Extending The Use And Effectiveness Of The Monopoly® Board Game As An In-Class Economic Simulation In The Introductory Financial Accounting Course

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Stephen B. Shanklin
Craig R. Ehlen

Keywords

Accounting Cycle, Games, Monopoly, Pedagogy, Simulations, Teaching Efficiency And Effectiveness

Abstract

This paper extends the use of the Monopoly® board game as an economic simulation exercise designed to reinforce an understanding of how the accounting cycle impacts the financial statements used to evaluate management performance. This extension adds elements of debt not previously utilized to allow for an introduction of the fundamentals of ratio analysis at a foundation level in financial accounting instruction. This extended approach uses the rules and strategies of a familiar board game to create a simulation of business and economic realities, which then becomes an effective, interactive, in-class financial accounting practice set. 

The unique combination of each player’s skill and luck provides for unlimited outcome possibilities, delivering an interpretive result that students can neither predict nor easily manipulate. This pedagogical approach serves to provide students with a sense of proprietorship in the activities of the instruction and fosters a competitive spirit to succeed in class activities that will ultimately be presented to the entire class. While the instructor surrenders a significant level of control in the class exercise, the uniqueness of each Monopoly® team’s game results requires active engagement in-class and additional individual effort on the follow-up assignments outside the classroom.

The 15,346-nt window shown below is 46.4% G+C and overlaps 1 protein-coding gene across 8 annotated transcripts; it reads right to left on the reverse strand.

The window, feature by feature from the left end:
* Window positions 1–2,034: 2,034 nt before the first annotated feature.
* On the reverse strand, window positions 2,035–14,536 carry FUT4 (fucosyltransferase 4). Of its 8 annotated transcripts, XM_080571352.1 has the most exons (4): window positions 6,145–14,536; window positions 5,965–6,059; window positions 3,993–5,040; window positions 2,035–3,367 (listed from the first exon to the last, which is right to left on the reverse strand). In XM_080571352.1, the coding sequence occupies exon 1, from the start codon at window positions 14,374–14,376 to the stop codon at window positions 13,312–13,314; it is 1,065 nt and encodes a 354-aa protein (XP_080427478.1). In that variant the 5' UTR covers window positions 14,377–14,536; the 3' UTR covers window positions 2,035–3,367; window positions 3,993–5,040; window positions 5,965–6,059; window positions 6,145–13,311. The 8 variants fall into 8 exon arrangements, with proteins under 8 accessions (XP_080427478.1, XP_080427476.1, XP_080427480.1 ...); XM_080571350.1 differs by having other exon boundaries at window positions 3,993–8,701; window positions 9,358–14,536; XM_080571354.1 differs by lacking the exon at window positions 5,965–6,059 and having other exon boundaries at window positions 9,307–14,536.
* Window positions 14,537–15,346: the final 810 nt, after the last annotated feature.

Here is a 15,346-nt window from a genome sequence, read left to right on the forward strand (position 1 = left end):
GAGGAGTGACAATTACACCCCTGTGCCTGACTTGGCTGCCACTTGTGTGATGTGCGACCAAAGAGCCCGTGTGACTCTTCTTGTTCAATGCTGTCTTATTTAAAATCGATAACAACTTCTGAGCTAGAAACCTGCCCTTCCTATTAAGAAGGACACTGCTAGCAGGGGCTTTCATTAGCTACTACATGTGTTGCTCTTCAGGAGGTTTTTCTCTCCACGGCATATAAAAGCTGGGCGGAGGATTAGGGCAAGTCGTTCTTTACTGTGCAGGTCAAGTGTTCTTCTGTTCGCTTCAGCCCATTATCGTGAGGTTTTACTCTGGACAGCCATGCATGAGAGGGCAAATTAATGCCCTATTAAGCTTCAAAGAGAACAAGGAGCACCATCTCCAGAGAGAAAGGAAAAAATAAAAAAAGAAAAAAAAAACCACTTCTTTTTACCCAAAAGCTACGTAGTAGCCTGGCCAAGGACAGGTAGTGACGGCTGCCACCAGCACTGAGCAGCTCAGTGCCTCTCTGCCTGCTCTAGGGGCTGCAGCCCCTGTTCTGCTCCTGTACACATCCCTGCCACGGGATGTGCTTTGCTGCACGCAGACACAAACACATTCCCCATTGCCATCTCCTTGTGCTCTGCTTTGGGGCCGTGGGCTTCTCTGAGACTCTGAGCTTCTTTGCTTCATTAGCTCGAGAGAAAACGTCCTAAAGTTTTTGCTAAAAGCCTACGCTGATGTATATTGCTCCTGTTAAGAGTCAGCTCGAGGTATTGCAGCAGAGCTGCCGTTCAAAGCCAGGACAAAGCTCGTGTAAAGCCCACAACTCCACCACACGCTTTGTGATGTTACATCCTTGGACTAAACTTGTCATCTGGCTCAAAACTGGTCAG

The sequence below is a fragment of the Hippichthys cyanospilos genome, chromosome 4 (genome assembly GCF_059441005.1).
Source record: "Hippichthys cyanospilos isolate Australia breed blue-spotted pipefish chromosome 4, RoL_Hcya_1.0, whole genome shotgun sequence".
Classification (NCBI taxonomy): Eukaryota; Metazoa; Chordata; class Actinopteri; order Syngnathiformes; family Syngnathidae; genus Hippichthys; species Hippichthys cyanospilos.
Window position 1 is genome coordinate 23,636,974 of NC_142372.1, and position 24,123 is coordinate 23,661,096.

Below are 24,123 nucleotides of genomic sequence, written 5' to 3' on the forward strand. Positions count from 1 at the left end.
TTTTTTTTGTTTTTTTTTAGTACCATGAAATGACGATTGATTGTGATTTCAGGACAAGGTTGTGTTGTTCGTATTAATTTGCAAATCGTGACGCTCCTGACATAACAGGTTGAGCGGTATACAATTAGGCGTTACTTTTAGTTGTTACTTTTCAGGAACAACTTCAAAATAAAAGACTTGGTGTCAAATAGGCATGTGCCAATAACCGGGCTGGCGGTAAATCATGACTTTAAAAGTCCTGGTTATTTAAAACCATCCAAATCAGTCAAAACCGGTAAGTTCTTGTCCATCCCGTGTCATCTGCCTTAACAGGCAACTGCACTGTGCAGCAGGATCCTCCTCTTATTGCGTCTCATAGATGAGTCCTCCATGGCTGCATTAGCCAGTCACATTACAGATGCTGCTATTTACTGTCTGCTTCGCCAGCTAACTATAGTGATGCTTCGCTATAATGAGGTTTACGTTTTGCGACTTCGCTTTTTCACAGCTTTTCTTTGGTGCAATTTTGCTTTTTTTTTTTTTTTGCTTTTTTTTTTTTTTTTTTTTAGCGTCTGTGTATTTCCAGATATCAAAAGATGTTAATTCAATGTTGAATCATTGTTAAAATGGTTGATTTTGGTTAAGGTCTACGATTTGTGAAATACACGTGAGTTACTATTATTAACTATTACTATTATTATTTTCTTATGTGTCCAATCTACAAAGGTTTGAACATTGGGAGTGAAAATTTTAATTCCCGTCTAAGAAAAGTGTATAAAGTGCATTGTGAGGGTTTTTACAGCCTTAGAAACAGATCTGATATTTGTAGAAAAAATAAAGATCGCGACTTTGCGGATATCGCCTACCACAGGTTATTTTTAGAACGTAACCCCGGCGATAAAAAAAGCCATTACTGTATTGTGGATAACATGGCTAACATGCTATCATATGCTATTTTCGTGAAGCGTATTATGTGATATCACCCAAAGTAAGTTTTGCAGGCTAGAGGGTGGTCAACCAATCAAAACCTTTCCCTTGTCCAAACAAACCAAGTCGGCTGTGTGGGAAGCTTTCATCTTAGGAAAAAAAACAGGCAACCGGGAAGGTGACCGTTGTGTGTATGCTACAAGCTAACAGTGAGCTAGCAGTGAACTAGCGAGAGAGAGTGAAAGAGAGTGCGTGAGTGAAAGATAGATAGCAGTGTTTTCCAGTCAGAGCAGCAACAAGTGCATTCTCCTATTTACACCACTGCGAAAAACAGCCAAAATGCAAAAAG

In the previous use of the Monopoly® board game, the class activity provided a valuable parallel for reality in practicing the financial accounting cycle and emphasizing its use by external parties. Because of the dynamic sense of capturing the “real-time” aspect of the game into finished financial statements for analysis, students start to sense a greater appreciation for the role that accounting cycle activities play in business reporting and the assessment of operating results. Using the Monopoly® board game in the first course in financial accounting tends to generate a higher level of competitive energy in the classroom experience, with more actively engaged students grasping the nature and purpose of the financial accounting system more quickly and actively than with other pedagogical approaches previously used. More recently, using Microsoft Excel to reflect the game results and present the financial statements has added to the robust learning experience achieved by incorporating the Monopoly® board game. 

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